In-depth reviews

Land Rover Discovery review - Practicality, comfort and boot space

Disco’s interior is luxurious and cavernous, offering exactly what you want from a large, upmarket seven-seat SUV

WIth all seven seats upright, the Disco serves up 258 litres of luggage space. This increases to 1,137 litres with the rearmost seats folded down, meaning there’s more luggage room on offer than in its main rivals. 

Drop the second row of seats, and the Discovery delivers a cavernous 2,406 litres, meaning there’s as much room in the rear as in some small vans – or it feels like it, at least. 

Depending on which trim level you opt for, there are plenty of clever ways to fold the seats. With the upgraded infotainment system, you can drop the back seats individually using the touchscreen, while there’s also a smartphone app that lets you raise and lower the seats remotely.

Fundamentally, the Disco offers acres of space, so no matter how big your family, the car caters for them with plenty of comfort and lots of versatility.

Our only minor gripe is that, while you fold the back rests of the middle row seats electrically, you have to slide the seat bases manually to climb into the very back. The aperture it leaves isn’t huge, but it's adequate when compared to the tighter XC90 and Q7.


At nearly five metres long and more than two metres wide, the Discovery feels vast on the road. However, it’s not too much larger than the XC90, while it’s actually shorter than the Q7. 

The Land Rover’s tank-like feel on the road stems from its chassis setup, as it’s not quite as agile as either the Volvo or Audi. However, while this gives it a more cumbersome feel in corners, it’s also extremely relaxed and offers better use of space inside, given its footprint.

Leg room, head room & passenger space

No matter what configuration the seats are in, if you’re sat in the middle row there’ll be plenty of room – even with the bench slid all the way forward.

This gives third-row passengers even more space, and in this configuration, it’s really the only car in its class that can accommodate two fully grown adults in the rear in relative comfort. Shoulder room is good, while the Discovery’s traditional stepped roof also offers decent headroom in the very back. This is necessary because of the 'stadium' seating layout, where the back seats are mounted slightly higher than the ones in front of them to give a better view forward.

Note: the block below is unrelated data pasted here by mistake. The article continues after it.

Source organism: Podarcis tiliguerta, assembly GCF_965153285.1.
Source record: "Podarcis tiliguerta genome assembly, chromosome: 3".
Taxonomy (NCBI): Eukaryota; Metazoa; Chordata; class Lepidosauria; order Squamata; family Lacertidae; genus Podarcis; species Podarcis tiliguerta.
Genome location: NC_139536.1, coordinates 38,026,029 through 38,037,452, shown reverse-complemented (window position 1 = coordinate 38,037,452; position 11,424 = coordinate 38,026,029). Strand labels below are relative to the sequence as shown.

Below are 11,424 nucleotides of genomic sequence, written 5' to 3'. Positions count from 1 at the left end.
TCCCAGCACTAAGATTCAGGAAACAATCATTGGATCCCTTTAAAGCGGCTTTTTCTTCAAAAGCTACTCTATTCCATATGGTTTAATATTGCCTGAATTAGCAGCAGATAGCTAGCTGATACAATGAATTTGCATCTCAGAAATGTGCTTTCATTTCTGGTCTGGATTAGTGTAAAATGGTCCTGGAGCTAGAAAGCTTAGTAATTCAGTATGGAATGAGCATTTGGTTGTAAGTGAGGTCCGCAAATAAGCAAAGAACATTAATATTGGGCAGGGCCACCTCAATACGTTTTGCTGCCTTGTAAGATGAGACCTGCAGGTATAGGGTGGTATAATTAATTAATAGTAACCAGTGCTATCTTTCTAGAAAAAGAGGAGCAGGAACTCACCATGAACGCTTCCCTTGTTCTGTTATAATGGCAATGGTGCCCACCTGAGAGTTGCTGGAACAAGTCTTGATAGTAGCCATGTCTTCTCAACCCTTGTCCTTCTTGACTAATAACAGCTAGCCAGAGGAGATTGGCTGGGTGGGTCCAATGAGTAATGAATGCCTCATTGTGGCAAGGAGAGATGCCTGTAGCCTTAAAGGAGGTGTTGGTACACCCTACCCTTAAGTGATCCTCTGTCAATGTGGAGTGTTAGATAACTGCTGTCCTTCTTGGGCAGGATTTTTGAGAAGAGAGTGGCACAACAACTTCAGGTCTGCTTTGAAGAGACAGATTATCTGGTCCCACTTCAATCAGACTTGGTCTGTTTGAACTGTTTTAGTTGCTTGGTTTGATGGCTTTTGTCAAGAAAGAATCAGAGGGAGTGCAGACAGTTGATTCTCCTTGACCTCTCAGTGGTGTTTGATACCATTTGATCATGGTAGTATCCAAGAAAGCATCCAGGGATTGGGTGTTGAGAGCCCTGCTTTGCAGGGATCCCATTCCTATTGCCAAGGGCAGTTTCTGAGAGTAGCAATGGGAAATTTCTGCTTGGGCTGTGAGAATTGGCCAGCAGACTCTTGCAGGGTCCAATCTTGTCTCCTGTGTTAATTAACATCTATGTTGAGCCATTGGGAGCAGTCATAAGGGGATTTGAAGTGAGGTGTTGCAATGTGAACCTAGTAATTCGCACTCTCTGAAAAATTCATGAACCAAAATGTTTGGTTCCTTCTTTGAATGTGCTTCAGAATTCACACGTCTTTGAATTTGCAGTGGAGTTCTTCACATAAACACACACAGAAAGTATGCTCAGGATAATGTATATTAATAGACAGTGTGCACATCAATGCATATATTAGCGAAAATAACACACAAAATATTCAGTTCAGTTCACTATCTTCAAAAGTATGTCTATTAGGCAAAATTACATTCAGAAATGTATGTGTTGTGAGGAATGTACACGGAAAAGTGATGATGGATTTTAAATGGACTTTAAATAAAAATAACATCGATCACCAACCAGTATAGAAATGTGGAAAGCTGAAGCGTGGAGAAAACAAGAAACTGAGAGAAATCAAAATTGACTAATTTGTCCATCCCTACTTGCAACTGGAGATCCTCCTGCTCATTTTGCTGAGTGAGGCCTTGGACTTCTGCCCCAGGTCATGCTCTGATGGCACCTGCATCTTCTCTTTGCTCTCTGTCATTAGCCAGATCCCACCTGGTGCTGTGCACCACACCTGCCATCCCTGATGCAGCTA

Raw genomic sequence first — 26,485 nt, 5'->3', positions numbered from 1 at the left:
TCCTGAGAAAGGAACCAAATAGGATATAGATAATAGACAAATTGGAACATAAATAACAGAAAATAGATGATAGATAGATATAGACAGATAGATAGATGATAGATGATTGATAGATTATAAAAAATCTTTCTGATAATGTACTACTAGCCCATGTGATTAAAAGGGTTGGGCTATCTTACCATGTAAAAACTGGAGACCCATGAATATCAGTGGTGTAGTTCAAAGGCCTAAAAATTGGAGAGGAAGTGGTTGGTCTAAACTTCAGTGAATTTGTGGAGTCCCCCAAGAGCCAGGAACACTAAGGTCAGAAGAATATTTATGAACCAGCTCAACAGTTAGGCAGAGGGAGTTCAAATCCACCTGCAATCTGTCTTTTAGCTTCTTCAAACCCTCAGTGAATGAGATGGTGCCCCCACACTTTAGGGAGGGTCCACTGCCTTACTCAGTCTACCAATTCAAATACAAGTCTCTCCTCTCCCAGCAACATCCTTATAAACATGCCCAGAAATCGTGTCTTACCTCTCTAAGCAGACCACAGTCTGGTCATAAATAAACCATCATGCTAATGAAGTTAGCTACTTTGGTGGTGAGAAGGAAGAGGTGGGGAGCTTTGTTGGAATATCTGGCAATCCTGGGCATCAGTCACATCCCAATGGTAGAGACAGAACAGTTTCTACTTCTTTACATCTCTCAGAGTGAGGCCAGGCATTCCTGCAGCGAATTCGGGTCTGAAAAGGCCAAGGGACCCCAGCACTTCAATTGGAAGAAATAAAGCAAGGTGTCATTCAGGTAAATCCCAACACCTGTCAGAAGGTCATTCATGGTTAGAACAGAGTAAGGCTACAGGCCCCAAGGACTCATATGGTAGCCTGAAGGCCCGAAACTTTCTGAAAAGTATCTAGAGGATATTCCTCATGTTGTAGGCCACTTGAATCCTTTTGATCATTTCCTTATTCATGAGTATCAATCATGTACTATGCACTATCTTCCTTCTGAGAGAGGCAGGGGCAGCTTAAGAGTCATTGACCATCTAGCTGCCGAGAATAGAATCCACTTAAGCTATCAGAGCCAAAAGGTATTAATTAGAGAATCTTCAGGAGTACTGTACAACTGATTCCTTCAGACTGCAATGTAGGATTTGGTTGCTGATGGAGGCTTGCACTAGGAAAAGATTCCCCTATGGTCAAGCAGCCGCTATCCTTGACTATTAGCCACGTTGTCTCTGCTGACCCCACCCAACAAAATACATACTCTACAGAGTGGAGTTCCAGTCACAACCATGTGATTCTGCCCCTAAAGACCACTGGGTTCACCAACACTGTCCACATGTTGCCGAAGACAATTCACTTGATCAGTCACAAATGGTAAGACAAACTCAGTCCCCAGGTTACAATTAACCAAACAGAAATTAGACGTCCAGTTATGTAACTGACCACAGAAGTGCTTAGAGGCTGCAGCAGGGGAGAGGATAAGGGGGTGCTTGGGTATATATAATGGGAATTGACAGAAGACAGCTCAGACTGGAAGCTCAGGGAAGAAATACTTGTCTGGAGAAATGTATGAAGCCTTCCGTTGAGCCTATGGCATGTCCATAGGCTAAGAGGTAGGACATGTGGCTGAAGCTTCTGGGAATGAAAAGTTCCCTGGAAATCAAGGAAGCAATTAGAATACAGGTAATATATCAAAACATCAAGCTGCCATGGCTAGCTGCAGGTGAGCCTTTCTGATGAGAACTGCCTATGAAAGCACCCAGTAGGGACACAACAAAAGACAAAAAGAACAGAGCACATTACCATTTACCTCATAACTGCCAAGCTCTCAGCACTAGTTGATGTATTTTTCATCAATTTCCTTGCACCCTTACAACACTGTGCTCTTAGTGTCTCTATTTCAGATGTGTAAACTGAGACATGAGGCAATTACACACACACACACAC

These cars will probably be bought by families. So, with plenty of Isofix tethering points, the Discovery should offer lots of versatility if you’ve got young children still in car seats.


The Discovery’s boot is huge, but importantly it’s also a uniform shape. There’s a dedicated storage space for the load cover when you’re using all seven seats, and opening and closing the boot is easy, thanks to a powered tailgate that features gesture control tech on the top trim level – meaning it will open if you flick your foot under the bumper. This should help if you’re returning to the car with lots of bags. 

One big change for this new Discovery is the lack of a split tailgate with a drop-down lower section that can double as a seat. However, Land Rover knows it’s something of a Disco trademark, so has come up with a clever solution.

The one-piece hatch opens, revealing an electrically operated flip-down ledge that can support up to 300kg. It’s a neat trick that adds yet another practical touch and should mean owners of previous-generation Discos won’t have to sacrifice any usability when it comes to running this fifth-generation model.


All Discoverys have an impressive maximum braked trailer towing weight – all will tow at least 3,000kg. The SI4 2.0-litre petrol cannot pull any more than 3,000kg irrespective of spec, but either of the SD4 or SD6 diesels will pull 3,500kg thanks to the additional torque.  

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